Watch NASA try to launch the Artemis 1 lunar mission again after months of delays

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It’s NASA’s launch day again.

The space agency is aiming to launch its Artemis I lunar mission in the early hours of Wednesday morning after technical difficulties delayed previous attempts over the past three months.

The agency’s towering Space Launch System (SLS) rocket and Orion capsule are expected to lift off during a two-hour launch window that opens at 1:04 a.m. ET. If successful, the Artemis I mission would last a total of 26 days before Orion returns to Earth.

The uncrewed launch marks the debut of the most powerful rocket ever built and marks the start of NASA’s long-awaited return to the lunar surface. It is the first mission in NASA’s Artemis lunar program, which the agency hopes will lead to astronauts landing on the moon through its third mission in 2025.

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NASA’s Space Launch System (SLS) rocket and Orion capsule ready for launch on LC-39B from the Kennedy Space Center in Florida, on Nov. 13, 2022.

While Artemis I won’t carry astronauts or land on the moon, the mission is critical to demonstrating that NASA’s monster rocket and space capsule can deliver on their promised capabilities.

Artemis I is five years behind schedule and billions of dollars over budget. More than $40 billion has already been spent on the program, much of it for the development of SLS and Orion. The system comes with a per-launch price tag of $4.1 billion.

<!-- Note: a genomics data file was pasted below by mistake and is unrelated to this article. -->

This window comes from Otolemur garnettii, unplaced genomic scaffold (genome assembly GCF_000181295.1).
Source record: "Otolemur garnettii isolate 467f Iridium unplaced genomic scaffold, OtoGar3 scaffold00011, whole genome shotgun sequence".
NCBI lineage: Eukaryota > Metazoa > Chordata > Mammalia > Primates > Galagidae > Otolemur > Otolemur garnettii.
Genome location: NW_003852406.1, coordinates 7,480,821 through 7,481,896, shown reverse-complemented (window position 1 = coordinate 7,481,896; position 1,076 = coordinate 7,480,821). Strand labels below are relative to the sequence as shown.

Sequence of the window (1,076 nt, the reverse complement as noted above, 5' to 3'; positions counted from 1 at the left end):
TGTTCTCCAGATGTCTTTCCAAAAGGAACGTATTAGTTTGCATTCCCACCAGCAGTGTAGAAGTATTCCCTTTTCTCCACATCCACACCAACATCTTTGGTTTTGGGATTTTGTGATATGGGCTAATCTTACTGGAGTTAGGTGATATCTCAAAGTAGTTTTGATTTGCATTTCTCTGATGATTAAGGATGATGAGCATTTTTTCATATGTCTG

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NASA first attempted to launch Artemis I in August, but has since called off multiple attempts after discovering technical problems with the rocket’s engines.

In September, the agency rolled the missile back to the Vehicle Assembly Building (VAB) for Hurricane Ian protection, returning the vehicle to the LC-39B launch pad on November 3.

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NASA left SLS and Orion on the launch pad last week to weather the winds of Hurricane Nicole.

NASA said it checked the rocket and spacecraft after the storm passed and found no major damage to the vehicle. It said a 10-foot piece of insulation near the Orion capsule had pulled away due to high winds — but NASA decided to go ahead with Wednesday’s launch attempt after an analysis showed it is not expected to cause significant damage if the insulation comes off. falls during launch.

If necessary, NASA has scheduled a backup launch date for November 19.